ALEX: Well, fine — you’ve taken away the label. It’s still patronizing, and I still don’t think you separate my sexual orientation from who I am. I don’t think you can hate the sin but love the person.
PHIL: You don’t? Then what are we doing meeting here for coffee like we do?
ALEX: Oh, right. I don’t know. You’re an exception. You’re different. I haven’t seen it anywhere else.
PHIL: It certainly is more rare than it ought to be, I’ll agree with that! But I want to ask whether you realize all that you’re saying. What if I were to re-phrase it this way: Hate the wrong the person does, but love the person. That’s the same thing only with a more contemporary wording. Do you think that’s impossible?
ALEX: It’s pretty judgmental: you’re saying the person is doing wrong. And whatever name you put on it, I don’t know how you separate out the person’s actions from their identity.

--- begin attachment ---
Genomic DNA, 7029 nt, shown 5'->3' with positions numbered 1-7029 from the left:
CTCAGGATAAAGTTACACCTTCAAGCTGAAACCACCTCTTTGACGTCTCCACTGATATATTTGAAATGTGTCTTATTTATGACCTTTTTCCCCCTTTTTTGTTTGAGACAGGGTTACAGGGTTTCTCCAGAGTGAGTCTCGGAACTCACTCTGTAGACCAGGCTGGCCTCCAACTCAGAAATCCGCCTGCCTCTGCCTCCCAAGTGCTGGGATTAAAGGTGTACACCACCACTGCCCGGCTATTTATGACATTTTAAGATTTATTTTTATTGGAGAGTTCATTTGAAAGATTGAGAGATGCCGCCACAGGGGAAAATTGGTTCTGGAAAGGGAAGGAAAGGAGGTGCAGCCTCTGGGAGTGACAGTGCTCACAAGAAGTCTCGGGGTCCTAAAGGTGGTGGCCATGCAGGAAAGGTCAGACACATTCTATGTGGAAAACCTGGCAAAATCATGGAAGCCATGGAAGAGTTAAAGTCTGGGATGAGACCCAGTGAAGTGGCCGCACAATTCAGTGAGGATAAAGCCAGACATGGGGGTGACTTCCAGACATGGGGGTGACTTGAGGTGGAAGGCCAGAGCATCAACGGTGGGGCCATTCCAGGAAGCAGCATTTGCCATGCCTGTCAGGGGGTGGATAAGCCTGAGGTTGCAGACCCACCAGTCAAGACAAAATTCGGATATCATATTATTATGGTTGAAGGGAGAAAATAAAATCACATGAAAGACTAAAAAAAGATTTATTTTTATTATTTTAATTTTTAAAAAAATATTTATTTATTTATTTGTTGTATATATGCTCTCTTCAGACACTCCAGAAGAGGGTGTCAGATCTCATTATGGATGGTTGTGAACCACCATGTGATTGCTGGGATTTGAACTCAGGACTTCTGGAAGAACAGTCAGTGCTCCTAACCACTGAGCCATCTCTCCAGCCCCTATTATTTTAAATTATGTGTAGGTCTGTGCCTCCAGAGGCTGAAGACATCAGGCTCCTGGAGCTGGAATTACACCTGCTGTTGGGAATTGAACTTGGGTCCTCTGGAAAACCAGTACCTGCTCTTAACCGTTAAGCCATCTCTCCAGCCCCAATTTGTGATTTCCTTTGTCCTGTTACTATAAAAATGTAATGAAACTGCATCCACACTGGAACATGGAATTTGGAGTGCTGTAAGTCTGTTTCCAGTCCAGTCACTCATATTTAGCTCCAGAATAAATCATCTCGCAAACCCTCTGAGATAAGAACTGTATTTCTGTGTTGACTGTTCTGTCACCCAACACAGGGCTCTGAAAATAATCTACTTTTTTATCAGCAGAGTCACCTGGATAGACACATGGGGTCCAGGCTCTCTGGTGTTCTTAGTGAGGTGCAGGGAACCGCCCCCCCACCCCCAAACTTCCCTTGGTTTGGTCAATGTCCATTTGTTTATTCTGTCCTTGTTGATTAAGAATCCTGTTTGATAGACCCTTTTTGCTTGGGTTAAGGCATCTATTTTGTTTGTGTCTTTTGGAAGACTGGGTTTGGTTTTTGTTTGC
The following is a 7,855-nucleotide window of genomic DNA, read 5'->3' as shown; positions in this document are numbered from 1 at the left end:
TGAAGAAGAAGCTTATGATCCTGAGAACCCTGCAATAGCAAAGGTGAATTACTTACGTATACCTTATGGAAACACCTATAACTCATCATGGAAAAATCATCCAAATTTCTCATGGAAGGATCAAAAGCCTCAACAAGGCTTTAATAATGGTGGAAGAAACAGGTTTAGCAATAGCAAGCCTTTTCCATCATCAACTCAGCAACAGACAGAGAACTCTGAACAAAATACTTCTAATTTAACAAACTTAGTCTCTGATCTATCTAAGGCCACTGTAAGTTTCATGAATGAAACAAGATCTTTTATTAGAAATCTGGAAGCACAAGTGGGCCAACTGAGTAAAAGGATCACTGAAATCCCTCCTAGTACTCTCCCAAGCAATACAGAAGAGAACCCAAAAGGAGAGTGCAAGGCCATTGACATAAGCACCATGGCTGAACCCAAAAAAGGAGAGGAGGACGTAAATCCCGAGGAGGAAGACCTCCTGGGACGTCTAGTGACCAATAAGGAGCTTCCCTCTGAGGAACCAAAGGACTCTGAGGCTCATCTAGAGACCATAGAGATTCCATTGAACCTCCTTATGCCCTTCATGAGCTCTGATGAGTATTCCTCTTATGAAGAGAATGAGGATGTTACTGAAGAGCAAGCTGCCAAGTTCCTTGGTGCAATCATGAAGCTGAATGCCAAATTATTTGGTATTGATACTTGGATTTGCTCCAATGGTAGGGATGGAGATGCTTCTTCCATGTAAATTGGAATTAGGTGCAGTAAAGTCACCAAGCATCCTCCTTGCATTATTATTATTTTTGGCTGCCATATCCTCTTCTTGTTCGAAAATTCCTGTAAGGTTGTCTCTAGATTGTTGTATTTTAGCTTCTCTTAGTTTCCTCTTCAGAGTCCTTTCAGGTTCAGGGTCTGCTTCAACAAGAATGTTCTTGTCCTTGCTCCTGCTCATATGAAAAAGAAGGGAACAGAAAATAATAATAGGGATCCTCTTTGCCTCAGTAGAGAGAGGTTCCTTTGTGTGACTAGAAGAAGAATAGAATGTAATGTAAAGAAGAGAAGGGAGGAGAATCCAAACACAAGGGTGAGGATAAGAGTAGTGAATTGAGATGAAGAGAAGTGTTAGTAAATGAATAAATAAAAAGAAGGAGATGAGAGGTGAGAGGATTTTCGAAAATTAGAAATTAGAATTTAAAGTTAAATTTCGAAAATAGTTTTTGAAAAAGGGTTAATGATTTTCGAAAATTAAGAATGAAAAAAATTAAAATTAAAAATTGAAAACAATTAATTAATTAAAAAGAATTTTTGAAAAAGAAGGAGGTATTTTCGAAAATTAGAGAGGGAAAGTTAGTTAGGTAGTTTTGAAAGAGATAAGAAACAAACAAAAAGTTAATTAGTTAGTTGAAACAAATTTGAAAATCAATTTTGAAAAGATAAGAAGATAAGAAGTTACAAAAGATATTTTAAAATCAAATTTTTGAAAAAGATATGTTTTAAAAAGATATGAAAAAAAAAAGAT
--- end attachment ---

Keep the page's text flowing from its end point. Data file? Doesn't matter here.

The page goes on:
PHIL: Then that makes you quite the exception, too, Alex. Here you are sitting enjoying coffee with an unrepentant wrong-doer like me. How do you do it?
ALEX: What? I never judged you. I don’t put my values on you that way!
PHIL: You don’t? Do you remember the first thing you said? “You know what I hate, Phil? It’s when Christians say they ‘hate the sin but love the sinner.'” You’ve just identified something you think Christians do that’s wrong. And you hate it. So you’re hating the wrong you think we do, but you’re getting along with me anyway. You’re hating the wrong you think I do, but loving me as a person. I guess you’re pretty rare yourself!